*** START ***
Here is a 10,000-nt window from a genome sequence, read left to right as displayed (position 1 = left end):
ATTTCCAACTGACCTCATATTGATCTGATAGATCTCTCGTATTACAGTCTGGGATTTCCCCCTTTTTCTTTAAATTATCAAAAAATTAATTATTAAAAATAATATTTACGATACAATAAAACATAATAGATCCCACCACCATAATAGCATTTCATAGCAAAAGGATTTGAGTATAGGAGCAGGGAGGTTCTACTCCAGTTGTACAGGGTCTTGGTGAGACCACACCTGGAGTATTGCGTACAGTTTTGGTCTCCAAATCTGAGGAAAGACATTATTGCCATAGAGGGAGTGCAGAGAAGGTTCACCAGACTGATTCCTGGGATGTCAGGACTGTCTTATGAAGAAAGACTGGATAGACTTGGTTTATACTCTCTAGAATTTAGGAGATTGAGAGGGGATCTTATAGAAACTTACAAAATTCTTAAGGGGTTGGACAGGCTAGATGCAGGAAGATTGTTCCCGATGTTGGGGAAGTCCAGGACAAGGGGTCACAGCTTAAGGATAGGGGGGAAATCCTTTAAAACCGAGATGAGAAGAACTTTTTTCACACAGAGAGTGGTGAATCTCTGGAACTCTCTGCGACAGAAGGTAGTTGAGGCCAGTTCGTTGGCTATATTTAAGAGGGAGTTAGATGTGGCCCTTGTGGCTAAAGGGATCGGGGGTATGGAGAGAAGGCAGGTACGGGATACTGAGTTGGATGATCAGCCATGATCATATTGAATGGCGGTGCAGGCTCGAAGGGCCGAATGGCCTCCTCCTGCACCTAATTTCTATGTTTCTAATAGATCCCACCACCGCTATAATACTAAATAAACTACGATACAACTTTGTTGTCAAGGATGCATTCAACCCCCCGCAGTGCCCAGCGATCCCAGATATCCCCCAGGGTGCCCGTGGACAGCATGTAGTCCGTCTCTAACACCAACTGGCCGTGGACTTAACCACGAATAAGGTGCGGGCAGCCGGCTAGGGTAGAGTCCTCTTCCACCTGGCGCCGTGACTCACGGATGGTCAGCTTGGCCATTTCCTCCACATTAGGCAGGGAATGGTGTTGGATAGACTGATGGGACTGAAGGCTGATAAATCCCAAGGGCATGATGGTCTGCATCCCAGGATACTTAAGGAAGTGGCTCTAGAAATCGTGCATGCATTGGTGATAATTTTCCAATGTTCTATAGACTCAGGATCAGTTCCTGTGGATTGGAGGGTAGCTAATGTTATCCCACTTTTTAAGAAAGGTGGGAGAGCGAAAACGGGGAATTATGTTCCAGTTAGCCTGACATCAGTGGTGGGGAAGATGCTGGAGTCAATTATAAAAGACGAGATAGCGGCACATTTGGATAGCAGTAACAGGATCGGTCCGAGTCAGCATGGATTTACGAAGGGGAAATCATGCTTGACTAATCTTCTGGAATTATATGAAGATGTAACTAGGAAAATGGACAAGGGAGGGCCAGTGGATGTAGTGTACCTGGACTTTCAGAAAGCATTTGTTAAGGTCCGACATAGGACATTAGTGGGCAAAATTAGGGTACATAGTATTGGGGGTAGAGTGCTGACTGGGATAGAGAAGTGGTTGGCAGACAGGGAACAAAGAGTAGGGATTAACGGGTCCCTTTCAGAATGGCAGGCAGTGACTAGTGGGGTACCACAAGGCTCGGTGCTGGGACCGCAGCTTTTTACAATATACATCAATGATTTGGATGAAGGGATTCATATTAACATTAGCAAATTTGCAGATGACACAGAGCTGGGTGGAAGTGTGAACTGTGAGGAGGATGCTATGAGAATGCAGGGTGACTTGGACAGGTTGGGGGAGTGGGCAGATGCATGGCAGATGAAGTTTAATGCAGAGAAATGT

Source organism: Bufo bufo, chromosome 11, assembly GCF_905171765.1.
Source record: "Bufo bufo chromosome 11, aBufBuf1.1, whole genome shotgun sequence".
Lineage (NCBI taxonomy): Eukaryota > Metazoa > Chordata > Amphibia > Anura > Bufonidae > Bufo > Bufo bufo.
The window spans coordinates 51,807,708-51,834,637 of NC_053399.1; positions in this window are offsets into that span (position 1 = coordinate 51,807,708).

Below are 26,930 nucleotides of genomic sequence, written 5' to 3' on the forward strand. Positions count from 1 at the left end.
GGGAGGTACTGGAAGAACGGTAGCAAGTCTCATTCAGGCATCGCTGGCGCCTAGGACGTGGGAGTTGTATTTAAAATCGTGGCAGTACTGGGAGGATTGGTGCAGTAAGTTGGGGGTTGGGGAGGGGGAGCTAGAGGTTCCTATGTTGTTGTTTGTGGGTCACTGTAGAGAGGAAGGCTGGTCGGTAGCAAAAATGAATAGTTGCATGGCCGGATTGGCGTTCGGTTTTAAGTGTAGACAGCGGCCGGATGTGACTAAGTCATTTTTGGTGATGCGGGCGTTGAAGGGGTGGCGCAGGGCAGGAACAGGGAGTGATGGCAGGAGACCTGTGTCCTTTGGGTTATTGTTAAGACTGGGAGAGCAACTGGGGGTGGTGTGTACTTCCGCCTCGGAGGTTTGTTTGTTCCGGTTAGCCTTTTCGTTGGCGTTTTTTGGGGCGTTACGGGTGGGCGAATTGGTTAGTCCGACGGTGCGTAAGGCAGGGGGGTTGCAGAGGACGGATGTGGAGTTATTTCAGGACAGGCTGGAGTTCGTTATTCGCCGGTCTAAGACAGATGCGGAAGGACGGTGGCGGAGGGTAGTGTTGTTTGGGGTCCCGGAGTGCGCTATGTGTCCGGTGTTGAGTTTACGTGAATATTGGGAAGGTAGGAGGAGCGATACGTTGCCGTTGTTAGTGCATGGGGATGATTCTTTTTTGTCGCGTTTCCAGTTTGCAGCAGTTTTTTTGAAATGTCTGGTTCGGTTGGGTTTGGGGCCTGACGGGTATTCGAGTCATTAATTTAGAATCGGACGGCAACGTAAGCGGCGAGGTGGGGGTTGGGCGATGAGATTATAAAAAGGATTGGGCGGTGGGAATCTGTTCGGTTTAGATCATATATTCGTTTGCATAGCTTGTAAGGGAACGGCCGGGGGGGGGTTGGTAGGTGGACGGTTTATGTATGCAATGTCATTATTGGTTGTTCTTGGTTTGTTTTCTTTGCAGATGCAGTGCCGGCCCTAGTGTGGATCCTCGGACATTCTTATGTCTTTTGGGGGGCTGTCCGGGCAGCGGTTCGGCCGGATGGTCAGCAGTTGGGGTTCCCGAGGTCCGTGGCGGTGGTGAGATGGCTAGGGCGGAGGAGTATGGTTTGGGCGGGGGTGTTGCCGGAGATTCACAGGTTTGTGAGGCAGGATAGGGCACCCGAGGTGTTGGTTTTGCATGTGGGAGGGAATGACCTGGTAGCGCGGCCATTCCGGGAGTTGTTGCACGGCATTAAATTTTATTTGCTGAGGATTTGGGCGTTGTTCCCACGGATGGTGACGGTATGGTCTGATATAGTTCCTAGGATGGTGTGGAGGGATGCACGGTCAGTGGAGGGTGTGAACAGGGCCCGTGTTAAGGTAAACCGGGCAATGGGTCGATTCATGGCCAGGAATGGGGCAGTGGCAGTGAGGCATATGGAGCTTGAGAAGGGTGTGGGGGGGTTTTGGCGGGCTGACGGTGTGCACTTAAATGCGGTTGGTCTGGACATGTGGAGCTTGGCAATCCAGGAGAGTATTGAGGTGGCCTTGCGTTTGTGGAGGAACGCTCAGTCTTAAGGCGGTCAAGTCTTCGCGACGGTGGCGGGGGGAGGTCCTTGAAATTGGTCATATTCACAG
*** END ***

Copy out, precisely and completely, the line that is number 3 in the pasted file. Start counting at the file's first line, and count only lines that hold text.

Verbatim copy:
Source organism: Bufo bufo, chromosome 11, assembly GCF_905171765.1.